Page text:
Not only do I not see any mechanical debris, I also do not see AS17-137-20996HR. Clearly this is two separate images put together in a mosaic or panorama and, frankly, I have no idea if this is Shorty Crater or not – mostly because I refuse to spend another massive chunk of my time sifting through all 31 fucking film magazines shot by Apollo 17 astronauts just to figure out what it is we are being shown because someone can’t be bothered to label their stupid fucking images or check to see that their images are labelled correctly – or professionally – for review. And lest you feel my animosity towards bad and or misleading research is misplaced, this utterly amateurish ‘mistake’ is not isolated.  It is one of many such errors in Dark Mission – and also on The Enterprise Mission web site regarding Shorty Crater.

For example:

Available in full at Enterprise, in an entry entitled Data’s Head is an excerpt from the (at the time still forthcoming) book Dark Mission. This information is, of course, expanded upon more fully in the complete manuscript, but the link makes it easier for you to quickly reference the material and see for yourself, and it doesn’t cost you $25.  It also saves me re-posting the Enterprise Mission ‘enhanced’ versions of the photos in question. Directly after some introductory material regarding astronauts Cernan and Schmitt arriving at Shorty Crater, the first image seen in the excerpt is a much larger version of this…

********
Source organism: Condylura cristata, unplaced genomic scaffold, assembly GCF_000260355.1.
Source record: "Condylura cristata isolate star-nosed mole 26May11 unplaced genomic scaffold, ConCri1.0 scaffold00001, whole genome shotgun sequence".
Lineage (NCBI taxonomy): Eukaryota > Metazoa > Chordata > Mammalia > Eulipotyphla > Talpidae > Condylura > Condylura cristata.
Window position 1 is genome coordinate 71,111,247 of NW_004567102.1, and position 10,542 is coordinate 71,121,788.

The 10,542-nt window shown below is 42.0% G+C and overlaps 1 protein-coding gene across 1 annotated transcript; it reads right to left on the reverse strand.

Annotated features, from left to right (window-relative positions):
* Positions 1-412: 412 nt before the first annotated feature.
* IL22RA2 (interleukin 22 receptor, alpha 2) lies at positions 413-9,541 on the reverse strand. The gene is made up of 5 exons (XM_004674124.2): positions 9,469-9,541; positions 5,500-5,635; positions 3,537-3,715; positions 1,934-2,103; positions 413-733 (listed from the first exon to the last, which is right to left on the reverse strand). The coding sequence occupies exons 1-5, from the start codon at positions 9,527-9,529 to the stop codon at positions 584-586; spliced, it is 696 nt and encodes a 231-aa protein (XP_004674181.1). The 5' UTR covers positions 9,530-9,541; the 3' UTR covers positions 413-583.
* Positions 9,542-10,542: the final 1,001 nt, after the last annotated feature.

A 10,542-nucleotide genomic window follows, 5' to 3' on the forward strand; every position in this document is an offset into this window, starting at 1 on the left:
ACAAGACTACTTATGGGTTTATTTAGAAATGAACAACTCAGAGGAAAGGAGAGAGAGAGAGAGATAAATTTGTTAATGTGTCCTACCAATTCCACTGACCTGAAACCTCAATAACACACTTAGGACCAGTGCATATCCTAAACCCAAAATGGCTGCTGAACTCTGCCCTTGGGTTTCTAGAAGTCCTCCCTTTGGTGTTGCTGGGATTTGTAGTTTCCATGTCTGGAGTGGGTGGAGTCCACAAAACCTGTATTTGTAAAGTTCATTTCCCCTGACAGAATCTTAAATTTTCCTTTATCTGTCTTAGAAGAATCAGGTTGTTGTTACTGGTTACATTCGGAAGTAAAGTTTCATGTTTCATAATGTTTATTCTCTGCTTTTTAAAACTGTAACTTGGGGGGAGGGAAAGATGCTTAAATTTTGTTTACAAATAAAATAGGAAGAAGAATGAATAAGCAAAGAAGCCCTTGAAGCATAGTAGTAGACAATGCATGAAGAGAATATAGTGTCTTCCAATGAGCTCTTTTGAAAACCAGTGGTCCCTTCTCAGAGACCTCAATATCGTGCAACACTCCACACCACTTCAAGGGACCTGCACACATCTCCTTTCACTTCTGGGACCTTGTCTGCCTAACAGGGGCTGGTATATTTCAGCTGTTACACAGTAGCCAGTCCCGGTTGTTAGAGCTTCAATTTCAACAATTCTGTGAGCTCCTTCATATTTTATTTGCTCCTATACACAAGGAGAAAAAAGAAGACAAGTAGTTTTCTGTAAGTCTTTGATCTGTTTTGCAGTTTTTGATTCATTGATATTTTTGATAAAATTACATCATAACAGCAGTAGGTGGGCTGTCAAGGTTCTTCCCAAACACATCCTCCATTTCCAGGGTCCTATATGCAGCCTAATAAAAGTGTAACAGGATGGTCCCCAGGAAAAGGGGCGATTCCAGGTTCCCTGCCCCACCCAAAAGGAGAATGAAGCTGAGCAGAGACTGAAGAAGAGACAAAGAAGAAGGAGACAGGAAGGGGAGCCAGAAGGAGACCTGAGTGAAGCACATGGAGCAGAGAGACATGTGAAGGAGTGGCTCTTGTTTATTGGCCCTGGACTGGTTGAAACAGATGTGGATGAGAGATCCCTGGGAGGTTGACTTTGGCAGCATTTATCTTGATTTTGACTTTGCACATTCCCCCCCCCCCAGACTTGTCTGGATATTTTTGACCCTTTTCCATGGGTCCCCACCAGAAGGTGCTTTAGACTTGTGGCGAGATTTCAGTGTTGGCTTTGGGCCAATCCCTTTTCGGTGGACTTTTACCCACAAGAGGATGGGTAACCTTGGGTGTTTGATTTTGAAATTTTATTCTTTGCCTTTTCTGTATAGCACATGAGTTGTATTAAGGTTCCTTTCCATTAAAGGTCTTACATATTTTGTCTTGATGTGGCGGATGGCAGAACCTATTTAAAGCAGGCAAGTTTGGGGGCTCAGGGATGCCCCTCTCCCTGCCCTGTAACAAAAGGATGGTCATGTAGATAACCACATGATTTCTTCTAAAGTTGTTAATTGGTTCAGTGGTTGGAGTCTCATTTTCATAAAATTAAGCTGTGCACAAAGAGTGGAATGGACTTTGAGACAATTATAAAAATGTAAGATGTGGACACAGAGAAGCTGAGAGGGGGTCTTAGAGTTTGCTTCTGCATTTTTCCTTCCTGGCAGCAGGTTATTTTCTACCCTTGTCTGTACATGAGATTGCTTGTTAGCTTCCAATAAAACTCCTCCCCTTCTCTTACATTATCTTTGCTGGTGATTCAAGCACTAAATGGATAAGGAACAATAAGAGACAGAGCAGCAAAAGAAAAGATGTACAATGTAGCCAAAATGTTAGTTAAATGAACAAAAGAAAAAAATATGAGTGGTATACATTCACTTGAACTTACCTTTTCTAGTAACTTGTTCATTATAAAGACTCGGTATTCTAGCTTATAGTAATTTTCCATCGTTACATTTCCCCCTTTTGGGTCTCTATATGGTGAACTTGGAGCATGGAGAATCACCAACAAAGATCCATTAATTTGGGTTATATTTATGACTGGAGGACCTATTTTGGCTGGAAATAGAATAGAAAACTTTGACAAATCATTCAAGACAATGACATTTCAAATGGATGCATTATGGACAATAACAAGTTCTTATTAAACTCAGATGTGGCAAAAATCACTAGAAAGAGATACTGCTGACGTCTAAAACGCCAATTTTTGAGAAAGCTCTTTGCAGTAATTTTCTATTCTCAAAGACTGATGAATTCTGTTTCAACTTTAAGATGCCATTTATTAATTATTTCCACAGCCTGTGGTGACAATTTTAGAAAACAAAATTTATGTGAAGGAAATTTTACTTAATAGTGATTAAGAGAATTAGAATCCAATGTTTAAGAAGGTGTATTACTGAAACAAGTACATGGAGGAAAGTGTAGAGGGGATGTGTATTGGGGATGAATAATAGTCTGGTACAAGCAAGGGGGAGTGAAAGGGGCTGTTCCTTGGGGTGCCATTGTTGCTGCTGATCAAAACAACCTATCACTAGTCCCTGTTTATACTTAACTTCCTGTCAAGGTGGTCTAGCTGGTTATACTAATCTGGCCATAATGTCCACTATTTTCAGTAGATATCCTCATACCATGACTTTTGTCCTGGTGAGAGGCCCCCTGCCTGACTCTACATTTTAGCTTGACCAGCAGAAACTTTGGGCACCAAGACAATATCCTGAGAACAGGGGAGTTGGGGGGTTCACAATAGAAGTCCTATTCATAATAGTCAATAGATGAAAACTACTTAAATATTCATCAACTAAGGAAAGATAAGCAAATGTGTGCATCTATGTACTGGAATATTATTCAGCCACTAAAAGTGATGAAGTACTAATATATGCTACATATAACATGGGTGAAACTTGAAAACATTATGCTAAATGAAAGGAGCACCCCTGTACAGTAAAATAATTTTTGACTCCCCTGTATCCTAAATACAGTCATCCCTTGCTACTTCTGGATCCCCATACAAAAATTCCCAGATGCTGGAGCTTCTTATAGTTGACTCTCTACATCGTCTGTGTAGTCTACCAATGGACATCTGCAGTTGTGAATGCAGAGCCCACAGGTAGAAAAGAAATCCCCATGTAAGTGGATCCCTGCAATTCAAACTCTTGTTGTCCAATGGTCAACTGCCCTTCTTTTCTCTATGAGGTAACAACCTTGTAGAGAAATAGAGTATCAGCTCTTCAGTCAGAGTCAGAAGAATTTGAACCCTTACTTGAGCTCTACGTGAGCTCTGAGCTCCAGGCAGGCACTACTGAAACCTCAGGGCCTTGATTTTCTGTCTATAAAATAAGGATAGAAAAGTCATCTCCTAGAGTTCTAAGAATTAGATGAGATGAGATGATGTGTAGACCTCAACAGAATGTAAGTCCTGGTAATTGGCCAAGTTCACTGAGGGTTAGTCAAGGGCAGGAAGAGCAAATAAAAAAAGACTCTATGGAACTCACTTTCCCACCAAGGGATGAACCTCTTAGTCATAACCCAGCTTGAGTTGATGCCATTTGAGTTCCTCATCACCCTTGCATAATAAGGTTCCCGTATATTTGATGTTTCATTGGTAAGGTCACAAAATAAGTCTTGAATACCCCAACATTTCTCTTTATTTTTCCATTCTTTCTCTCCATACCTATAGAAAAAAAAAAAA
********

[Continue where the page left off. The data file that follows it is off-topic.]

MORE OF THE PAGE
This is AS17-140-21409, (seen above) and which is linked to here so that you can, if you wish, browse it in full and in High Resolution at the NASA page from which it was originally downloaded.  And as The Enterprise Mission could not be bothered to share this information with anyone, I provided it for them.

Neither could they be bothered, apparently, to tell you that this image is not only not of Shorty Crater, but it’s not even from the same EVA which took Cernan and Schmitt to Shorty Crater. Of course, as always, and in the interest of fairness, they don’t not tell you this information either, though it certainly is suggested by the use of this image and by inference in the segue to the image:

‘After the scooping and core samples were taken, Schmitt moves off to the side to take numerous images of the interior of the crater. In some of these images, strange objects can be seen which do not resemble the fractured, volcanic rocks which would be expected at this site.’

To begin with, EVA-2, the one in question, utilised film magazines 133, 135, 137, 138, 144 (also used on EVA-1), and 145.  Magazine 137 was used at Station 4, Shorty Crater.  Magazine 140 – from which the above included image is taken – is from EVA-3. The astronauts were at Station 6, Tracy’s Rock, and this image is a ‘locator’ shot to determine where the Lunar Rover was.

Also, Magazine 133 was loaded with black & white film, so why is this rover (clearly not in the ‘interior of the crater’) seen in beautiful Eastman colour?

Once more the question arises: why such poor and misleading documentation?